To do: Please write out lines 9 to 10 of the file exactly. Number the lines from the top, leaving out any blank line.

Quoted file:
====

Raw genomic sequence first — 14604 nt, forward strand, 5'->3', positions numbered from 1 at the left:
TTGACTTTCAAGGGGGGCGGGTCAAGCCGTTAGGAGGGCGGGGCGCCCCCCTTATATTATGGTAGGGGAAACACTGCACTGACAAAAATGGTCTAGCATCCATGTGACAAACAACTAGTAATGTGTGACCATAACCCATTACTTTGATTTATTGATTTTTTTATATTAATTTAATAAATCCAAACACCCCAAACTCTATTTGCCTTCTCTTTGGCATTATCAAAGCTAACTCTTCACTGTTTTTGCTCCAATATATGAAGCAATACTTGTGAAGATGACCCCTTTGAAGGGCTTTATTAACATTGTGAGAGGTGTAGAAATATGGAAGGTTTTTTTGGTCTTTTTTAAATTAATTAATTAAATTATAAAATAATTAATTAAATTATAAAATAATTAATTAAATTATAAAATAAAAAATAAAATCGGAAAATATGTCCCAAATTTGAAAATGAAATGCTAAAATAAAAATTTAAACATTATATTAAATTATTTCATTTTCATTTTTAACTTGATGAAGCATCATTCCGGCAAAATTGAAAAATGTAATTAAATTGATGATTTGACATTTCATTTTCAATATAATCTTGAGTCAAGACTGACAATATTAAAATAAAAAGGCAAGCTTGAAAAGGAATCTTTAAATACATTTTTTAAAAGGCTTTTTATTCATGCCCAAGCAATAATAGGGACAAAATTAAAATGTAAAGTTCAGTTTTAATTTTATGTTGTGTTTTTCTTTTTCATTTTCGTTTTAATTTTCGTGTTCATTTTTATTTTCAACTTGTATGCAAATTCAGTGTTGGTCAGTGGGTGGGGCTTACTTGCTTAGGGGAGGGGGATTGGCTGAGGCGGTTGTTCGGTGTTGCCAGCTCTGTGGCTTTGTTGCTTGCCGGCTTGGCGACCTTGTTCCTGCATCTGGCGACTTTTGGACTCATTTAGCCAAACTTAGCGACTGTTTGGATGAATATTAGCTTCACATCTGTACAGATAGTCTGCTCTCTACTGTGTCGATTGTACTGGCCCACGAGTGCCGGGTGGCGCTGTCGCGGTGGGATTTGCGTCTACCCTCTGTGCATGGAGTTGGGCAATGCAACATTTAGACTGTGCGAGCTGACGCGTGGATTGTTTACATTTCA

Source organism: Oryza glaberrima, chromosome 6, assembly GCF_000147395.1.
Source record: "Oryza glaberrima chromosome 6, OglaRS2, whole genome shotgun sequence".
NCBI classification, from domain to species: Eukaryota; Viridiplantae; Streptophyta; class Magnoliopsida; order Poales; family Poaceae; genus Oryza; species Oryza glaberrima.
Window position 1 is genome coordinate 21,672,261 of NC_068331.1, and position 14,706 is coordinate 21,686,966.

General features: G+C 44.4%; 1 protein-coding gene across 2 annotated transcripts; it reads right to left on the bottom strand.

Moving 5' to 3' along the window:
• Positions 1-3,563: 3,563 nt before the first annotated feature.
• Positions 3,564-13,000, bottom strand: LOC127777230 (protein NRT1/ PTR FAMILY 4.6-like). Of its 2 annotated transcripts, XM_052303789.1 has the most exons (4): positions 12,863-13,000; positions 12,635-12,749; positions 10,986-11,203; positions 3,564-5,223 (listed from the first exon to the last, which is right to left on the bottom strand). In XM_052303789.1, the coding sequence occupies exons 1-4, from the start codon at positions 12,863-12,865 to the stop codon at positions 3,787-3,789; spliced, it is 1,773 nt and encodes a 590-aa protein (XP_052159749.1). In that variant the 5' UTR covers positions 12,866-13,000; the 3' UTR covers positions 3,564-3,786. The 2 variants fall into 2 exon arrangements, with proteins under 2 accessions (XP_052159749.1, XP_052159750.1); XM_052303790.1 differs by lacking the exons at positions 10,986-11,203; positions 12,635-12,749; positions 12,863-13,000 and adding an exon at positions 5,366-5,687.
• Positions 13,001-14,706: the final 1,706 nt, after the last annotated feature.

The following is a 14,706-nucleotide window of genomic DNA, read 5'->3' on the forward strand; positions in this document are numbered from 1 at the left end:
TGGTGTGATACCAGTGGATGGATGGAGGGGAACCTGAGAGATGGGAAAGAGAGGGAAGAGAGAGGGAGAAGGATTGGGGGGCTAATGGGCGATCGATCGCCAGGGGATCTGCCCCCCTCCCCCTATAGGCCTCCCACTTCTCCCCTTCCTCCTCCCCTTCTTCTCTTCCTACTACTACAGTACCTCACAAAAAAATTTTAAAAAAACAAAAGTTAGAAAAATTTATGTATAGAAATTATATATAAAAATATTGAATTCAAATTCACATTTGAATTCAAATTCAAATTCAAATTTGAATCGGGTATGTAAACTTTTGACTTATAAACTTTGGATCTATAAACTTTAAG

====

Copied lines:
• Positions 1-3,563: 3,563 nt before the first annotated feature.
• Positions 3,564-13,000, bottom strand: LOC127777230 (protein NRT1/ PTR FAMILY 4.6-like). Of its 2 annotated transcripts, XM_052303789.1 has the most exons (4): positions 12,863-13,000; positions 12,635-12,749; positions 10,986-11,203; positions 3,564-5,223 (listed from the first exon to the last, which is right to left on the bottom strand). In XM_052303789.1, the coding sequence occupies exons 1-4, from the start codon at positions 12,863-12,865 to the stop codon at positions 3,787-3,789; spliced, it is 1,773 nt and encodes a 590-aa protein (XP_052159749.1). In that variant the 5' UTR covers positions 12,866-13,000; the 3' UTR covers positions 3,564-3,786. The 2 variants fall into 2 exon arrangements, with proteins under 2 accessions (XP_052159749.1, XP_052159750.1); XM_052303790.1 differs by lacking the exons at positions 10,986-11,203; positions 12,635-12,749; positions 12,863-13,000 and adding an exon at positions 5,366-5,687.